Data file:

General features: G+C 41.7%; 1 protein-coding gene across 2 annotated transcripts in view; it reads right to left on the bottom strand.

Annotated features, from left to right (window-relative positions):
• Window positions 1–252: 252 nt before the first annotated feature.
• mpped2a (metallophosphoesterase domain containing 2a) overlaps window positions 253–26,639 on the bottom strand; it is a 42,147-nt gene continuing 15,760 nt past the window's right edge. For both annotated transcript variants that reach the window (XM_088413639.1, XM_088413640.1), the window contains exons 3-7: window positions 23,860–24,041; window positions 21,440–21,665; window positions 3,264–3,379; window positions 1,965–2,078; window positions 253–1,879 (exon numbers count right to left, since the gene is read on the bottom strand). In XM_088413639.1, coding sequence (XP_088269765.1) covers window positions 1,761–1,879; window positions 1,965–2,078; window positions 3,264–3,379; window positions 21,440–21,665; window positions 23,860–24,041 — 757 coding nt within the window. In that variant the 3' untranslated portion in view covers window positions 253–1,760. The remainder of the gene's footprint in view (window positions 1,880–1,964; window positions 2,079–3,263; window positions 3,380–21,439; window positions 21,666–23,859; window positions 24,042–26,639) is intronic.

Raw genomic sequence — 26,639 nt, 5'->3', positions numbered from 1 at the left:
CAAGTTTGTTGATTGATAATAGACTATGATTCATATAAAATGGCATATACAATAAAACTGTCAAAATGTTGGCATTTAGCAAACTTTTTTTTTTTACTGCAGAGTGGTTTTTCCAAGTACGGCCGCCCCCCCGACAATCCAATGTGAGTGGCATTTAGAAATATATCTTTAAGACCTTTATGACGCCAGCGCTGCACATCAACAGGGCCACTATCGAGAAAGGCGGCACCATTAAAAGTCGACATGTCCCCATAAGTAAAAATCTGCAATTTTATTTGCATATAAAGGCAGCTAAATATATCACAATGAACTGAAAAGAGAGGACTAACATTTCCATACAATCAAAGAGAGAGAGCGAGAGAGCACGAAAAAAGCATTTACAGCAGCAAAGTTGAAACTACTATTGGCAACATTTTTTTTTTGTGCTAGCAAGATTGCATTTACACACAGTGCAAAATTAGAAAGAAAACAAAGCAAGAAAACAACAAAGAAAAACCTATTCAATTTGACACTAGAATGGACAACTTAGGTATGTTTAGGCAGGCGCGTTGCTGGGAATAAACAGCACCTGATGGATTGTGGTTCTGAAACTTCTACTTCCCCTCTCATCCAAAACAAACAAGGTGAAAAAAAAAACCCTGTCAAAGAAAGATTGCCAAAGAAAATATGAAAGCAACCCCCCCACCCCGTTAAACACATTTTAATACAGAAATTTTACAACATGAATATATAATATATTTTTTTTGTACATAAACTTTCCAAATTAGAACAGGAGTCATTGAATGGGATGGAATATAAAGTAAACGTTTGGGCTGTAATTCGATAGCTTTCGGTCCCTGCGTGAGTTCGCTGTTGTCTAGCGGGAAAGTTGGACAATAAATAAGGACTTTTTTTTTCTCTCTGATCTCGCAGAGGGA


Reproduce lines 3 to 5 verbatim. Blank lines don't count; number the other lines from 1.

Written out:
• Window positions 1–252: 252 nt before the first annotated feature.
• mpped2a (metallophosphoesterase domain containing 2a) overlaps window positions 253–26,639 on the bottom strand; it is a 42,147-nt gene continuing 15,760 nt past the window's right edge. For both annotated transcript variants that reach the window (XM_088413639.1, XM_088413640.1), the window contains exons 3-7: window positions 23,860–24,041; window positions 21,440–21,665; window positions 3,264–3,379; window positions 1,965–2,078; window positions 253–1,879 (exon numbers count right to left, since the gene is read on the bottom strand). In XM_088413639.1, coding sequence (XP_088269765.1) covers window positions 1,761–1,879; window positions 1,965–2,078; window positions 3,264–3,379; window positions 21,440–21,665; window positions 23,860–24,041 — 757 coding nt within the window. In that variant the 3' untranslated portion in view covers window positions 253–1,760. The remainder of the gene's footprint in view (window positions 1,880–1,964; window positions 2,079–3,263; window positions 3,380–21,439; window positions 21,666–23,859; window positions 24,042–26,639) is intronic.

Raw genomic sequence — 26,639 nt, 5'->3', positions numbered from 1 at the left: